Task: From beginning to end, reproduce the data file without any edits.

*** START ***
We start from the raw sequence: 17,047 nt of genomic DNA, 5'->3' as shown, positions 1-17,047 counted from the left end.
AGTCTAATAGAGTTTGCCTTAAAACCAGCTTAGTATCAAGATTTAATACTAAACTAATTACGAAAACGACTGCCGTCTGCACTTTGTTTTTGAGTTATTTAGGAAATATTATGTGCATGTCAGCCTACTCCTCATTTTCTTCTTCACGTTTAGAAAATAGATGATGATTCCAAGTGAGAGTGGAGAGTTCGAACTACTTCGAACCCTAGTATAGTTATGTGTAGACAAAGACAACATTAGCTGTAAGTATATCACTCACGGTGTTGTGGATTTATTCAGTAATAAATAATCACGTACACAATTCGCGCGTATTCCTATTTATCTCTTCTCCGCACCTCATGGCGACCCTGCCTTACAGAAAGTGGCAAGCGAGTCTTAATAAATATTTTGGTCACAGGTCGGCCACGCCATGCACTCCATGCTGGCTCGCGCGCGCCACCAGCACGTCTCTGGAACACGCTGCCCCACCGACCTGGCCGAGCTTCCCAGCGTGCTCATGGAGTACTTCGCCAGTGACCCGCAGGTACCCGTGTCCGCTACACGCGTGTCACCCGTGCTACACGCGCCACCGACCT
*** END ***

We start from the raw sequence: 17,047 nt of genomic DNA, 5'->3' as shown, positions 1-17,047 counted from the left end.
AGTCTAATAGAGTTTGCCTTAAAACCAGCTTAGTATCAAGATTTAATACTAAACTAATTACGAAAACGACTGCCGTCTGCACTTTGTTTTTGAGTTATTTAGGAAATATTATGTGCATGTCAGCCTACTCCTCATTTTCTTCTTCACGTTTAGAAAATAGATGATGATTCCAAGTGAGAGTGGAGAGTTCGAACTACTTCGAACCCTAGTATAGTTATGTGTAGACAAAGACAACATTAGCTGTAAGTATATCACTCACGGTGTTGTGGATTTATTCAGTAATAAATAATCACGTACACAATTCGCGCGTATTCCTATTTATCTCTTCTCCGCACCTCATGGCGACCCTGCCTTACAGAAAGTGGCAAGCGAGTCTTAATAAATATTTTGGTCACAGGTCGGCCACGCCATGCACTCCATGCTGGCTCGCGCGCGCCACCAGCACGTCTCTGGAACACGCTGCCCCACCGACCTGGCCGAGCTTCCCAGCGTGCTCATGGAGTACTTCGCCAGTGACCCGCAGGTACCCGTGTCCGCTACACGCGTGTCACCCGTGCTACACGCGCCACCGACCT